Well, that's my two cents, if it's even worth that. What we need is some beneficial insect that loves squash bugs. ;) --Ilene


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re: speaking of squashes (and s. bugs)pictures added

This is an interesting subject. I did have a very successful squash year and very, very few squash bugs. After the plants got so large and all the rains began, I quit using Sevin dust.....still very few bugs. I am anxious to see if I see thousands of baby ones when I harvest the squash and pull up the vines. I will let you all know.

Now here is a strange thing about the Butternut Squash: I don't know if it was all the rain or what but they are all in various shapes and sizes and very few look like the butternuts I have raised in the past.

It will be interesting to see if there is any usable flesh inside the odd shaped ones.

Ilene,
I just opened a new tab and went back and forth to Picasa and the forum to post these. There may be an easier way but I haven't tried to find it!


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RE: Speaking of squashes (and s. bugs)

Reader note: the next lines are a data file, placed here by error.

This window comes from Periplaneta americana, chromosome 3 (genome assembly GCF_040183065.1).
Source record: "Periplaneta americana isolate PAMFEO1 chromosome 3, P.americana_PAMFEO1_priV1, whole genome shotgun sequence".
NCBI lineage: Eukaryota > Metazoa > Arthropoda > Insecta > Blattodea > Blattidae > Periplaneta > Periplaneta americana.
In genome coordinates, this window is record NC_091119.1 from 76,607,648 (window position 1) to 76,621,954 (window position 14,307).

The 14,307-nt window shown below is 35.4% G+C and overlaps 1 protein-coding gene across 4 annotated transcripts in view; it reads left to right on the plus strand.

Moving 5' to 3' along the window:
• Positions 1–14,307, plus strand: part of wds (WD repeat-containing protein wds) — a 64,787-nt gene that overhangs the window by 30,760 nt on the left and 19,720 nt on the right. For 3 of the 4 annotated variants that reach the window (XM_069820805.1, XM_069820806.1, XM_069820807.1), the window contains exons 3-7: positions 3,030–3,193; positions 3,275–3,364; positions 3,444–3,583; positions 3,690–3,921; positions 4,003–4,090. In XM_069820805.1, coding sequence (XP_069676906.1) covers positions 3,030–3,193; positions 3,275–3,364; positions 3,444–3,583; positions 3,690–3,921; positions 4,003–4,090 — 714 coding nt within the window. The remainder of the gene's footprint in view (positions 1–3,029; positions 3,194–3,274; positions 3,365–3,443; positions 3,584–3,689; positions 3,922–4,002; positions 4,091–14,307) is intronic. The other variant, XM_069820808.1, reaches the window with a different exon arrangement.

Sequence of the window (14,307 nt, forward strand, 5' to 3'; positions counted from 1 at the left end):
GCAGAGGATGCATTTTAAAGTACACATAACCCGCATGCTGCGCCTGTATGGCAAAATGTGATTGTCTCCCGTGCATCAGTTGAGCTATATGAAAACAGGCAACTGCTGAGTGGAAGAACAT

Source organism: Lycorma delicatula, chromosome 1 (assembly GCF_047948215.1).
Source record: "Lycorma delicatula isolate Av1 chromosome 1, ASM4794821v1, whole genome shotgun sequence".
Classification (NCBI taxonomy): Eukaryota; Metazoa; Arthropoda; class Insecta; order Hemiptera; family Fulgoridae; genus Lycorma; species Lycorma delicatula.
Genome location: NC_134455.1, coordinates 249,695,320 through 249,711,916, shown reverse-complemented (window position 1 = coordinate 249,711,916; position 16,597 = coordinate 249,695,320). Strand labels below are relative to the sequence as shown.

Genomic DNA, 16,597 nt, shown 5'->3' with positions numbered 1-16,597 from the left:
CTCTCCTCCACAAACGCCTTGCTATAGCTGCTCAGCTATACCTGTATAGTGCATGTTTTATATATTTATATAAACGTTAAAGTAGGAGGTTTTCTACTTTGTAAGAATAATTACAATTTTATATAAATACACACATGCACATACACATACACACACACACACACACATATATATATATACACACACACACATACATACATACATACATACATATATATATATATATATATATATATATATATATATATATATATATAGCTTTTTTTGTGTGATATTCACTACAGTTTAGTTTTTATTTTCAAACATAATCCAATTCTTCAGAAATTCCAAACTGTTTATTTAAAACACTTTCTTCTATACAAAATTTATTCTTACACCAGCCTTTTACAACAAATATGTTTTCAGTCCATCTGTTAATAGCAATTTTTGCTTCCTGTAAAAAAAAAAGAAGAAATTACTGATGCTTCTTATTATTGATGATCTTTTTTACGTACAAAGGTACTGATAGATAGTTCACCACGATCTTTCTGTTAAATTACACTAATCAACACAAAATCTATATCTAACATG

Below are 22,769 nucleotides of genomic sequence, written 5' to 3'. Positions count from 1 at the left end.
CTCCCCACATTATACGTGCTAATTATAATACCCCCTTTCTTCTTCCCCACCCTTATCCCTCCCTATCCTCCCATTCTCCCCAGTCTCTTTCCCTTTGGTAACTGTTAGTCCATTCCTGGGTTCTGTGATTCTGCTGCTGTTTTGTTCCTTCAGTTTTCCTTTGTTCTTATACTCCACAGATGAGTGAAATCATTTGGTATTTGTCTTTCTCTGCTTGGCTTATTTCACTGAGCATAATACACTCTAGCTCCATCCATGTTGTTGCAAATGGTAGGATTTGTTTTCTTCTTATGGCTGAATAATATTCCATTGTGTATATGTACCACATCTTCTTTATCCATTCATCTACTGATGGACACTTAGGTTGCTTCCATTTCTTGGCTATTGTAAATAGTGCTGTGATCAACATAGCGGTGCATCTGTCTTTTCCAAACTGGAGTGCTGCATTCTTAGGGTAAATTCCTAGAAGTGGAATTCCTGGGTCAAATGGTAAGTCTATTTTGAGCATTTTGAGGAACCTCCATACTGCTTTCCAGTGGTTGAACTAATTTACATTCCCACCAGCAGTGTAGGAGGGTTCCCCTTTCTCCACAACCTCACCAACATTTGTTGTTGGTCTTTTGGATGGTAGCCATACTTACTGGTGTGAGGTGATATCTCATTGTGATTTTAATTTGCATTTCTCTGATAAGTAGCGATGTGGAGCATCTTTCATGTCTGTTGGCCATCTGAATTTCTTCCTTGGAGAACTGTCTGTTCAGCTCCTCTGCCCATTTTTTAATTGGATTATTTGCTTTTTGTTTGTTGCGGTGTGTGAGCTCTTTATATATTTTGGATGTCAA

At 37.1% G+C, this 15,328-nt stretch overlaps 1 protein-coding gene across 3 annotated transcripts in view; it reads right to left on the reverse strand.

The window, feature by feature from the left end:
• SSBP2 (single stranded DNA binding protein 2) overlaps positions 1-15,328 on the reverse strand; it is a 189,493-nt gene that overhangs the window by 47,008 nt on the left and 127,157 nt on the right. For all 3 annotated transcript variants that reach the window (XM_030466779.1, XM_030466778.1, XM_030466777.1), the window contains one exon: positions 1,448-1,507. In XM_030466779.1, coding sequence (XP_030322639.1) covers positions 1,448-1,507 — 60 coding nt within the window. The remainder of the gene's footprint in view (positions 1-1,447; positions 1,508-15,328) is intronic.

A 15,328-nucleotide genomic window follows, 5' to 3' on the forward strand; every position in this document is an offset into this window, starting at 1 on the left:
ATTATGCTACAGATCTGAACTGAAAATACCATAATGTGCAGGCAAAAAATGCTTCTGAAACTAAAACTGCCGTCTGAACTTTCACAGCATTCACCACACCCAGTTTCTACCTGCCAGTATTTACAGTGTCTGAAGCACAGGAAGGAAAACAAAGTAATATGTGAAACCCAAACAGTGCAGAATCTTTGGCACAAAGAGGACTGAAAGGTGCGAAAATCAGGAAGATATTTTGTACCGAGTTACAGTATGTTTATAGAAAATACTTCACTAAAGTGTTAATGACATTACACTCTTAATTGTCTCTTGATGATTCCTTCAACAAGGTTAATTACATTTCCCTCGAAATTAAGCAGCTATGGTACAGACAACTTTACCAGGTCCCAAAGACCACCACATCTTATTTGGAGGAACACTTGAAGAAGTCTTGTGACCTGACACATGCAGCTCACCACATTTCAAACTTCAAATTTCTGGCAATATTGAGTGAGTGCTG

Those are some good lookin' squash! Do you remember where you got the seed? They remind me of some seed George (macmex) sent me a few years ago, they made different shaped squash like that. Very dark orange inside. Good, so good.

I got off to a poor start with squash the year I planted them, I had a huge infestation of roly-polies under the mulch and they did a lot of damage. Slug-Go was recommended to me but it only worked till it got wet. I bet Diatomaceous Earth would've worked better, but that was before I knew what it was.

I ordered some banana squash seed, going to try that next year. They say you can eat this heirloom as yellow squash when it's young and use it like winter squash when it matures.

I didn't use Picasa when I put a picture in, I used that option that is above the Message box that says "Image file to upload". I thought maybe it'd let me add on but it just replaced the one I already had when I tried that. During the upload process it didn't let me select more than one file. Till I discovered that limitation, I thought this change was a pretty good one because I didn't have to get picasa or any other photo website involved. Sheesh.